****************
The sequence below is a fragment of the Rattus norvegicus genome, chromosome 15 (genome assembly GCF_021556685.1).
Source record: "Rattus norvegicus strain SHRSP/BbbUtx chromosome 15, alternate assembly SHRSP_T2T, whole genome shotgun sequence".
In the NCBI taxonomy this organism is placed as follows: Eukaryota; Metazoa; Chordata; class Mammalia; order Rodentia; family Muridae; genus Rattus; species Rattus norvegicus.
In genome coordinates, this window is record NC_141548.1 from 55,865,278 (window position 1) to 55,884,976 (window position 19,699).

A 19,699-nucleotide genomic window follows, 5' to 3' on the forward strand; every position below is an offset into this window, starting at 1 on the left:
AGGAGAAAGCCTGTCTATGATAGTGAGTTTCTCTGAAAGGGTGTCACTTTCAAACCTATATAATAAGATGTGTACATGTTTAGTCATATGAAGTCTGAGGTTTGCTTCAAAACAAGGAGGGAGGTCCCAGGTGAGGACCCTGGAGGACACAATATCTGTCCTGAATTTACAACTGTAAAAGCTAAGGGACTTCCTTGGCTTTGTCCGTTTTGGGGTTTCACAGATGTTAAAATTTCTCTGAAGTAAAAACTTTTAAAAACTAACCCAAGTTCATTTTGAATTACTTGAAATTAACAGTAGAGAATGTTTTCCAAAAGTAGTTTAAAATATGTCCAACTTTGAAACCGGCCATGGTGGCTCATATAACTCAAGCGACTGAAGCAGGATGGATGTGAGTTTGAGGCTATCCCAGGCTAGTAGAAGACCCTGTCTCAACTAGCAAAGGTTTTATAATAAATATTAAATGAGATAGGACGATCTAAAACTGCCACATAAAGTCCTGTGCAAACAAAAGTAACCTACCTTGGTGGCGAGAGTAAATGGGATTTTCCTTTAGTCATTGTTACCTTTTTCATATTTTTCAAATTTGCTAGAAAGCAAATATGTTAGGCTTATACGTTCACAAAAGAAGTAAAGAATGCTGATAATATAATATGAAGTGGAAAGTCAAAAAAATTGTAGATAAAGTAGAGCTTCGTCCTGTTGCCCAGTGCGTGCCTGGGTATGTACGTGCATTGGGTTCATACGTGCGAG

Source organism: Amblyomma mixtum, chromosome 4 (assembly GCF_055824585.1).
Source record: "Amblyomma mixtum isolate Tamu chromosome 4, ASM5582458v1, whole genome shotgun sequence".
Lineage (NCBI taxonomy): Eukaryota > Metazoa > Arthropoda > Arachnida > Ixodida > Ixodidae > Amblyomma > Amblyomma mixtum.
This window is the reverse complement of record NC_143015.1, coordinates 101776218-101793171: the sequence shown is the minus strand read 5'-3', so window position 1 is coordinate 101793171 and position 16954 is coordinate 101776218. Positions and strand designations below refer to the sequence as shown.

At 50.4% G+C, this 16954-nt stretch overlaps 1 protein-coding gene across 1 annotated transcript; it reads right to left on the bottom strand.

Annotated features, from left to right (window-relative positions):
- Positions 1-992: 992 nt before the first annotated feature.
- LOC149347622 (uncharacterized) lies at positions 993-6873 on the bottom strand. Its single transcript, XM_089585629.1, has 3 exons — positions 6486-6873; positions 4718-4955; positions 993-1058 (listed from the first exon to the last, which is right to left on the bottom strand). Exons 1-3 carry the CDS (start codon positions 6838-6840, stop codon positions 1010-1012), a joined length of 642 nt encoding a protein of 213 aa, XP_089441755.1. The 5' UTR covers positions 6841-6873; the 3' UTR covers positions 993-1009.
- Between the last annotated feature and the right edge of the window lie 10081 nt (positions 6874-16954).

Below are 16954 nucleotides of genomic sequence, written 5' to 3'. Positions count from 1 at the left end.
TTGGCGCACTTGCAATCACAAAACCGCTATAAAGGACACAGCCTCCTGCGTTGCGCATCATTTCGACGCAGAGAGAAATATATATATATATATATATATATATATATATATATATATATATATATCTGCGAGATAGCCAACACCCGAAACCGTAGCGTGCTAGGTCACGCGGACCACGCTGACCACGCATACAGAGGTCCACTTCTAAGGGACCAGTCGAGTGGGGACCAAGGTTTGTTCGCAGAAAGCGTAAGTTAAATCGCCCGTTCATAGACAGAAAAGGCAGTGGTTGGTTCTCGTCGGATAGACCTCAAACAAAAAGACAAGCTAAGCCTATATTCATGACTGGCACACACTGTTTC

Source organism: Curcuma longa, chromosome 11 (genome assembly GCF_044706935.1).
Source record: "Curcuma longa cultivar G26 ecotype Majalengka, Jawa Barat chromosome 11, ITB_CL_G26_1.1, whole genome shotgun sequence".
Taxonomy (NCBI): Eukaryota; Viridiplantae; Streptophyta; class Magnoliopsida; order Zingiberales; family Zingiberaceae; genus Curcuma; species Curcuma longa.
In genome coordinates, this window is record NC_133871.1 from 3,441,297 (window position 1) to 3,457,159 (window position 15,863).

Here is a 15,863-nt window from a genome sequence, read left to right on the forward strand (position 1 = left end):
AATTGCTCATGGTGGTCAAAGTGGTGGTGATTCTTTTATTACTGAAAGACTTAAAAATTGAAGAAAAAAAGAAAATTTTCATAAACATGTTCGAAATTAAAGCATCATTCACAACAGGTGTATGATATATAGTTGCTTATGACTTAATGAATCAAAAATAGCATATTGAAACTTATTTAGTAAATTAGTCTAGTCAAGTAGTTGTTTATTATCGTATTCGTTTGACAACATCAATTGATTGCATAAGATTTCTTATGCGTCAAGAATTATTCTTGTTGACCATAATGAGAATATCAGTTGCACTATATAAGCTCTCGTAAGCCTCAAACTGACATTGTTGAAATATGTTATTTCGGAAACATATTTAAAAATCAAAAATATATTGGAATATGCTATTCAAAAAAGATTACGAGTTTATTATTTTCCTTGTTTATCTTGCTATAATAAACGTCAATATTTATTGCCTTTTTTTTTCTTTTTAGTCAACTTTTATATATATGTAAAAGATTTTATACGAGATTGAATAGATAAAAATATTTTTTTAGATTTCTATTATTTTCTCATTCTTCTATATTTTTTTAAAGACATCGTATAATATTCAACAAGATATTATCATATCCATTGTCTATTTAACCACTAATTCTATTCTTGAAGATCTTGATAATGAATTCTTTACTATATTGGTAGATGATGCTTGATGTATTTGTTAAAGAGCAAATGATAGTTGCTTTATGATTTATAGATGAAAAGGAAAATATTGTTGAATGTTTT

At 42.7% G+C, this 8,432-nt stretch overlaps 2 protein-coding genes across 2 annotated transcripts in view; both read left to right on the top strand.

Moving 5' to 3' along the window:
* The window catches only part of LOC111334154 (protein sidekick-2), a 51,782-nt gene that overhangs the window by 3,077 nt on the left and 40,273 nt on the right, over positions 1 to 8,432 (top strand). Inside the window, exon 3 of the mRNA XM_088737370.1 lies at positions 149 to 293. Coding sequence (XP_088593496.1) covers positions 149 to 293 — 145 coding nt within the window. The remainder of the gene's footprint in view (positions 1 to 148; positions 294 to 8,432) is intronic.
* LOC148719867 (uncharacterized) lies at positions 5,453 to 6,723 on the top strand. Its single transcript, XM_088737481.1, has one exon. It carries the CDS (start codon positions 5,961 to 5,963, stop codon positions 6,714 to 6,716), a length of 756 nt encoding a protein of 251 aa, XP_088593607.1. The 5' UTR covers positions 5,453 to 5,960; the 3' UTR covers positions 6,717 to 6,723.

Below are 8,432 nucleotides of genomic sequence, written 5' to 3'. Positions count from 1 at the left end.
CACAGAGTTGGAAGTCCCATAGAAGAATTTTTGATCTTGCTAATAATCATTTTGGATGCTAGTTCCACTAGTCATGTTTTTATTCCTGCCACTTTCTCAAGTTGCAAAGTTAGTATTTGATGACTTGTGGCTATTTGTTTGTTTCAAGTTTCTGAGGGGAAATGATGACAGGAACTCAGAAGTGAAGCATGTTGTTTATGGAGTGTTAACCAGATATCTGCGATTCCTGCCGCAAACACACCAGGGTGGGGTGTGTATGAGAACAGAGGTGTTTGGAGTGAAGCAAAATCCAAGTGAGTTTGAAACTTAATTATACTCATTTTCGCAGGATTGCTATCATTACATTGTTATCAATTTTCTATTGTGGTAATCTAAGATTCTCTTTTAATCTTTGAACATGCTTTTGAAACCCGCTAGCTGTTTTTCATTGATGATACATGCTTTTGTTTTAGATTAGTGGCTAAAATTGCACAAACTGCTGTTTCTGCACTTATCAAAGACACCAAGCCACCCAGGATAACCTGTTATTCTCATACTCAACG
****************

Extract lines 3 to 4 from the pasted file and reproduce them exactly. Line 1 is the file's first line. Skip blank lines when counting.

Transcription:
In the NCBI taxonomy this organism is placed as follows: Eukaryota; Metazoa; Chordata; class Mammalia; order Rodentia; family Muridae; genus Rattus; species Rattus norvegicus.
In genome coordinates, this window is record NC_141548.1 from 55,865,278 (window position 1) to 55,884,976 (window position 19,699).